It’s a battle many of you have probably been waiting for: In one corner are GICs and in the other are bond exchange-traded funds (ETFs).
Compared to stocks, GICs and bond ETFs are on the boring side. You invest money and earn a little bit of income. And little is the key word since interest rates in Canada and most developed markets are still at or near record lows.
You’ll earn some income with both types of investments, but there’s a possibility bond ETFs will drop in value when interest rates are rising—like they are now—while GICs won’t decline.
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The amount the bond ETF will fall depends on when the bonds mature. If the ETF holds bonds with long maturity dates (the expected date you’ll get your principal back), the ETF will decline much more significantly than an ETF with bonds with shorter maturities. And an ETF holding bonds with longer maturity dates will have a higher yield compared to one with shorter maturities.
If a bond ETF declines in value, the yield will increase. But if the ETF rises, the opposite is true. The reason why bonds fall when interest rates rise is because newer bonds will pay a higher interest rate, making the older bonds with lower rates less attractive to buyers. When interest rates fall, bonds paying a higher rate of interest are in demand and will rise in value because new bonds will pay lower rates.
With GICs, the value will never fall and the yield (or in this case, the interest rate) will remain the same until the term ends.
To determine the future return of a bond ETF, you should ignore the current yield. Instead, the best indication is what’s called the weighted averaged yield to maturity (YTM). You can easily find this information on the ETF provider’s website.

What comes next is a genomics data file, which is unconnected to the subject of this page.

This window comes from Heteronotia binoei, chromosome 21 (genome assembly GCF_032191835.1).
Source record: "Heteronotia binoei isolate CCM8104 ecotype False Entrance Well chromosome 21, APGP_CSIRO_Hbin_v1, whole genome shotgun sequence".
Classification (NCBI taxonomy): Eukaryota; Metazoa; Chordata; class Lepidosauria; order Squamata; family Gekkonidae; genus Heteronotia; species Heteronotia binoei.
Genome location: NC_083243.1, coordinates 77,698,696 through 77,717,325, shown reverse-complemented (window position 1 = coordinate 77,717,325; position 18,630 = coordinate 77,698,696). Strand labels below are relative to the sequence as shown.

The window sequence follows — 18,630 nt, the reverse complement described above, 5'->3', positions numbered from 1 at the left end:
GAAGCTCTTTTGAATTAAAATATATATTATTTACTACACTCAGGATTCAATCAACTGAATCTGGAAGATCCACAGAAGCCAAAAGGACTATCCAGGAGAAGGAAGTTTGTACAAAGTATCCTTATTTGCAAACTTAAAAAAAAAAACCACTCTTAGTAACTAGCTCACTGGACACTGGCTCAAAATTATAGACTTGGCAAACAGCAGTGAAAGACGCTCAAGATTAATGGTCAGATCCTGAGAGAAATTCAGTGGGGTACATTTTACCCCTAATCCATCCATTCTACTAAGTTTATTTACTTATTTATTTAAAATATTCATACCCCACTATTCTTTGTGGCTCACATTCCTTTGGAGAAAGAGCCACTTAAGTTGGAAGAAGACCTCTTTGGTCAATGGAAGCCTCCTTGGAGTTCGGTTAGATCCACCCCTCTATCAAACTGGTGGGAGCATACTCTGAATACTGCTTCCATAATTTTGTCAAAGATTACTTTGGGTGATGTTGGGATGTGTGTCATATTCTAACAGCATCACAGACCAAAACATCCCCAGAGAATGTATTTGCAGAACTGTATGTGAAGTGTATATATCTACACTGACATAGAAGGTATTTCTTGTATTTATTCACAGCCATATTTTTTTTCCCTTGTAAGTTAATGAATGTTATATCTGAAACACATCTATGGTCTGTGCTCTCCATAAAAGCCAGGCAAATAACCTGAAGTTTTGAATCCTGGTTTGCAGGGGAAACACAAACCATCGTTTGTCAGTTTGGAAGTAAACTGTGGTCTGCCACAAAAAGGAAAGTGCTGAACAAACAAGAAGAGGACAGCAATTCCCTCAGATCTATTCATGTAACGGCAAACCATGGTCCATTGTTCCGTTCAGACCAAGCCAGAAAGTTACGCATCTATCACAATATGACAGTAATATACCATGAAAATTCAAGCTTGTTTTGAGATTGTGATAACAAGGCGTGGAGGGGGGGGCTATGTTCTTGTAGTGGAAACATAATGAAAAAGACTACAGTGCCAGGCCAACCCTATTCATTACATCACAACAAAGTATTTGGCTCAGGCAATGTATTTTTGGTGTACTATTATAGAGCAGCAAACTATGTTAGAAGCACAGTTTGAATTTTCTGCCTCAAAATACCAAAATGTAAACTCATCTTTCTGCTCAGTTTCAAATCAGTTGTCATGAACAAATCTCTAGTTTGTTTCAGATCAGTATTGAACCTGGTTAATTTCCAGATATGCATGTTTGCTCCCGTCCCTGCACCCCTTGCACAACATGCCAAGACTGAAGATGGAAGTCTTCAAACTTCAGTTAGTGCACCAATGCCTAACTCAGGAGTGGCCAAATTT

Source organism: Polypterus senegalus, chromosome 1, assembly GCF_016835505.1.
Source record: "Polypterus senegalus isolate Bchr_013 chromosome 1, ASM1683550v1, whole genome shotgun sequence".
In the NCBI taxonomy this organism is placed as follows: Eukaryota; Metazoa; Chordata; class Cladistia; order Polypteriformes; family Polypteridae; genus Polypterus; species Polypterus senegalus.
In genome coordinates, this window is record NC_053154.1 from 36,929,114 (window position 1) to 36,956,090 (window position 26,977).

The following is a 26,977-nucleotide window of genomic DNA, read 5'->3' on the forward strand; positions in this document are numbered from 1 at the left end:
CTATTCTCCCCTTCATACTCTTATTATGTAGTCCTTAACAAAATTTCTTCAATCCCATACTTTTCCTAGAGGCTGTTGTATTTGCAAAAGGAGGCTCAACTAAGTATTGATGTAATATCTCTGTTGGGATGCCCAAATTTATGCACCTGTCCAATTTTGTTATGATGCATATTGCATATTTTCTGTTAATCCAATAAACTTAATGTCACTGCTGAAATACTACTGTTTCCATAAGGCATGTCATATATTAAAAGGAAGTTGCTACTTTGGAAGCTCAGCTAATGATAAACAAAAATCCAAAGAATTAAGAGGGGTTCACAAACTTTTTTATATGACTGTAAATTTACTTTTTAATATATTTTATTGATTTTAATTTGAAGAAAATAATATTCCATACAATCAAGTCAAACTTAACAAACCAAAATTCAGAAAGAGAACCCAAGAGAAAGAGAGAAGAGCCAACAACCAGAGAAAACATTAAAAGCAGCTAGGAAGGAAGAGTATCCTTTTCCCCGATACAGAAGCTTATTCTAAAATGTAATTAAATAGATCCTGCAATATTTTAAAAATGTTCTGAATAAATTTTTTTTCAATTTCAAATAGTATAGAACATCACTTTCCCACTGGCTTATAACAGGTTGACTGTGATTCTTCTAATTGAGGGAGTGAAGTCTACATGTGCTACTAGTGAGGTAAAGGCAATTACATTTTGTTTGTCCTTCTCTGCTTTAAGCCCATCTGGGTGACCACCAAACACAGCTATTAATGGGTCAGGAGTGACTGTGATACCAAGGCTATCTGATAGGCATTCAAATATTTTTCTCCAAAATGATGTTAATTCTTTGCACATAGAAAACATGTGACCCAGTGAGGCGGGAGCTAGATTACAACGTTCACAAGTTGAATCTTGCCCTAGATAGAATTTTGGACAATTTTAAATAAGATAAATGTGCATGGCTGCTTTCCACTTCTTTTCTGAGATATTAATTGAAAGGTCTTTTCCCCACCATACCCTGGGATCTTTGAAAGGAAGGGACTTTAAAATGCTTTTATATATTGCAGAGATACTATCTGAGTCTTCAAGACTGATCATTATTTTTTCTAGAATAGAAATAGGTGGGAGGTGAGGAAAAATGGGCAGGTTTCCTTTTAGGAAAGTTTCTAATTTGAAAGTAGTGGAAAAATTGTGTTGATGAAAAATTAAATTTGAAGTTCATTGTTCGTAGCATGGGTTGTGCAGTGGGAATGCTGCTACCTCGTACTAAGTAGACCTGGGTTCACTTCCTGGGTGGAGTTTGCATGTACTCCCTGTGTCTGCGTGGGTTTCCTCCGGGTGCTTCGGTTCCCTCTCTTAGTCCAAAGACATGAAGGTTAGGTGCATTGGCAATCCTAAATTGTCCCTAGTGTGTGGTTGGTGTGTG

GIC rates are also easy to find. Of course, the best GIC rates can be found on this site. If you expect rates to rise and want to get more bang for your buck, you should build a GIC ladder. Instead of investing in one GIC, you can divide the money into equal portions and invest in GICs with different terms. When each portion matures, you buy a new GIC that will likely have a higher rate.
GICs are fairly simple. There are regular GICs (redeemable and non-redeemable) and market-linked GICs. And there are a variety of terms available. On the other hand, there are many different types of bond ETFs to choose from, such as government, corporate, high-yield, and emerging markets bond ETFs.
If you hold non-redeemable GICs and need money immediately, it’s very difficult to access your funds. But if you hold bond ETFs, they can be sold anytime the stock market is open and you’ll be able to access your money very quickly.
The bottom line
If you’re having difficulty deciding between GICs and bond ETFs, invest in what you’re most comfortable with. A short-term bond ETF is the least volatile and probably suitable for most investors. If you decide to buy GICs instead, a GIC calculator will help you estimate how much interest you can earn.
- Market-linked Versus Regular GICs
- The Difference Between GICs, Stocks, and Index Funds
- The Pros and Cons of Real Return Bonds
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